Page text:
Public Housing Is Part of the Housing Crisis
Public housing authorities across the country are struggling and federal programs aren’t always the answer. What’s to be done?
Last week, three residents of the New York City Housing Authority’s Red Hook Houses in Brooklyn filed a class action lawsuit against the City over what they called “dangerous” living conditions, according to the complaint. The suit brought by the tenants against the public housing authority’s governing body is not the first. In fact, it’s the second complaint brought in less than three months: in December, NYCHA tenants from two notoriously dilapidated Upper East Side properties sued over unsafe living conditions.
The litigation highlights a problem not just confined to the Empire State. Public Housing Authorities nationwide are struggling with repair backlogs, budget shortfalls and the threat that housing will be lost altogether. Coupled with the nation’s housing crisis and a rise in rent regulation laws and proposals, the issue takes on even more weight.
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“The problem New York is having is happening all over the country,” said Susan Popkin, director of the Urban Institute’s Housing Opportunities and Services Together (HOST) Initiative and an Institute fellow in the Metropolitan Housing and Communities Policy Center who has studied public housing for decades.
Maintenance and upgrade backlogs have been growing for years, as federal investment in public housing has shrunk every year since the early 2000s. Many properties have been in need of upgrades since the 1960s and 1970s, said Popkin. New York City, the nation’s largest public housing authority, has a $32 billion backlog, Washington, D.C. has an estimated $2 billion, and in Baltimore, an estimated $800 million in needed repairs. But it’s not just big cities facing a dauting backlog—small towns like Cairo, Ill., and Wellston, Mo., are faced with the threat of losing their public housing altogether.
“I worry a lot about small cities in small towns where that’s really the only housing,” said Popkin. “There’s not much of an option but to close down and give people voucher and they may not be able to go and use that voucher somewhere else.”
LOOKING AT SOLUTIONS
One of the most promising programs to help housing authorities get control of maintenance and upgrade backlogs has been HUD’s Rental Assistance Demonstration program. The program helps preserve affordable housing by converting public housing units to voucher-based programs and giving the properties more stable funding for capital needs through private sector ownership.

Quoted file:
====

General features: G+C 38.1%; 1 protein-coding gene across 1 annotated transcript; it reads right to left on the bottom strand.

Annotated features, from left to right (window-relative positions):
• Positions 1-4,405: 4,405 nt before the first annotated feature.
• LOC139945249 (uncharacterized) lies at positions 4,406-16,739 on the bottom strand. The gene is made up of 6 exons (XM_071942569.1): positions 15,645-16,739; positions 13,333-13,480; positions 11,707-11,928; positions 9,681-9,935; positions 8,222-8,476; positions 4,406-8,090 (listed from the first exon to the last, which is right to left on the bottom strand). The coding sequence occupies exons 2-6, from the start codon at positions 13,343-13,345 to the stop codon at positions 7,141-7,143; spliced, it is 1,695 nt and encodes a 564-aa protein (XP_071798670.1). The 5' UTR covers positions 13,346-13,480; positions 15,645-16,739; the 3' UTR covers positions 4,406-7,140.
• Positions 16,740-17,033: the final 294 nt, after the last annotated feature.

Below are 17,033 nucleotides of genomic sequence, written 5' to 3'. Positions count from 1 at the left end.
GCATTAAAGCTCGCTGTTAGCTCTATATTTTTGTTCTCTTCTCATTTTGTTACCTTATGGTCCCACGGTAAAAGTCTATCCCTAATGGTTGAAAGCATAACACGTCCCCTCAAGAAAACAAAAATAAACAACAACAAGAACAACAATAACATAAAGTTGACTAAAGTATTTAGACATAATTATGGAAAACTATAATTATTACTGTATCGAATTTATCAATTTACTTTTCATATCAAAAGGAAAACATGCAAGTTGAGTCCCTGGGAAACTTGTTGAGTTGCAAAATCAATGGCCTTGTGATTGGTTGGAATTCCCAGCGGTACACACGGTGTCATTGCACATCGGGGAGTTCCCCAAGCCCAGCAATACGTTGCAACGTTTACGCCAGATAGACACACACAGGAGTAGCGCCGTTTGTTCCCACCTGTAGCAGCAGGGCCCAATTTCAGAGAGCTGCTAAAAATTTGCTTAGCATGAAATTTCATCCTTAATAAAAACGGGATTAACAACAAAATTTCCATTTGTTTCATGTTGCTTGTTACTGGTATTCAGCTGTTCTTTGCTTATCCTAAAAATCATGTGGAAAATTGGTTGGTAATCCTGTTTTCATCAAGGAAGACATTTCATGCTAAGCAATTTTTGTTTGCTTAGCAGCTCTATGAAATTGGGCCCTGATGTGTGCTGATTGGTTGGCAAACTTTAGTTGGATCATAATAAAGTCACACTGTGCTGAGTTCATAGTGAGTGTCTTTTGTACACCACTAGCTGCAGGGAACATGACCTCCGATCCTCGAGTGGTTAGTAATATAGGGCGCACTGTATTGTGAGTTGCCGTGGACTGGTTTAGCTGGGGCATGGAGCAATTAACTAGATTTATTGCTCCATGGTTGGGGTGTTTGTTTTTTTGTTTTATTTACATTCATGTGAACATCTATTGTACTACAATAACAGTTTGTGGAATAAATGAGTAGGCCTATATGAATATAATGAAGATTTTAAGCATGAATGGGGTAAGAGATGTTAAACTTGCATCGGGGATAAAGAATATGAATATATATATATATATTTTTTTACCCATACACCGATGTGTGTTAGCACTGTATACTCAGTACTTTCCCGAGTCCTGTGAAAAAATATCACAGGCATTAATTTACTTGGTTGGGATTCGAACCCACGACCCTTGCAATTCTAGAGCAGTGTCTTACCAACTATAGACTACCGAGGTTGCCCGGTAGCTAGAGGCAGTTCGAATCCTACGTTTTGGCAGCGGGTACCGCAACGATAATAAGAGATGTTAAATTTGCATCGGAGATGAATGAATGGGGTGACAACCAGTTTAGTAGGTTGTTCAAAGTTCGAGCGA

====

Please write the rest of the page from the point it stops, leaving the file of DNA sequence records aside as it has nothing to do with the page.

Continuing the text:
However, the program has limits. When RAD was first enacted, it was capped at 60,000 units, nowhere near the approximately 1.3 million total units of public housing in 3,400 housing authorities across the country. In 2018, that number was upped to 455,000 units—about twice the number of units in NYCHA alone.
“I think there are opportunities to do this very well,” said Popkin. “There are housing authorities around the country that have used RAD to do a lot of innovative things.”
Popkin pointed to a recent project in Chicago where a private owner bought Ravenswood Hospital, a long-vacant property, and is converting it into a senior housing building that will also include assisted living services, something she called “unprecedented” for a housing authority to provide. In Portland, Ore., the city’s housing authority, Home Forward, is planning to convert all its properties under RAD and will look to buy land and build more public housing.
In the earlier days of the RAD program, which first launched in 2012, there were problems, Popkin acknowledged. There were instances of tenants being treated improperly and tenants not allowed to return to a property after conversion. But those days are in the past now. The Urban Institute did a recent evaluation of resident outcomes in the RAD program and found that most were positive, with residents feeling that things were better.
Popkin said unless Congress passes legislation that would fund major infrastructure, like the Housing is Infrastructure Act of 2019 proposed by California Congresswoman Maxine Waters that would put $70 billion toward the public housing backlog nationwide, the only real solution to tackling the daunting problem would be major investments from outside the government.
“I think those from the private sector who wish to come in and do good things…it’s the best option we have right now,” she said.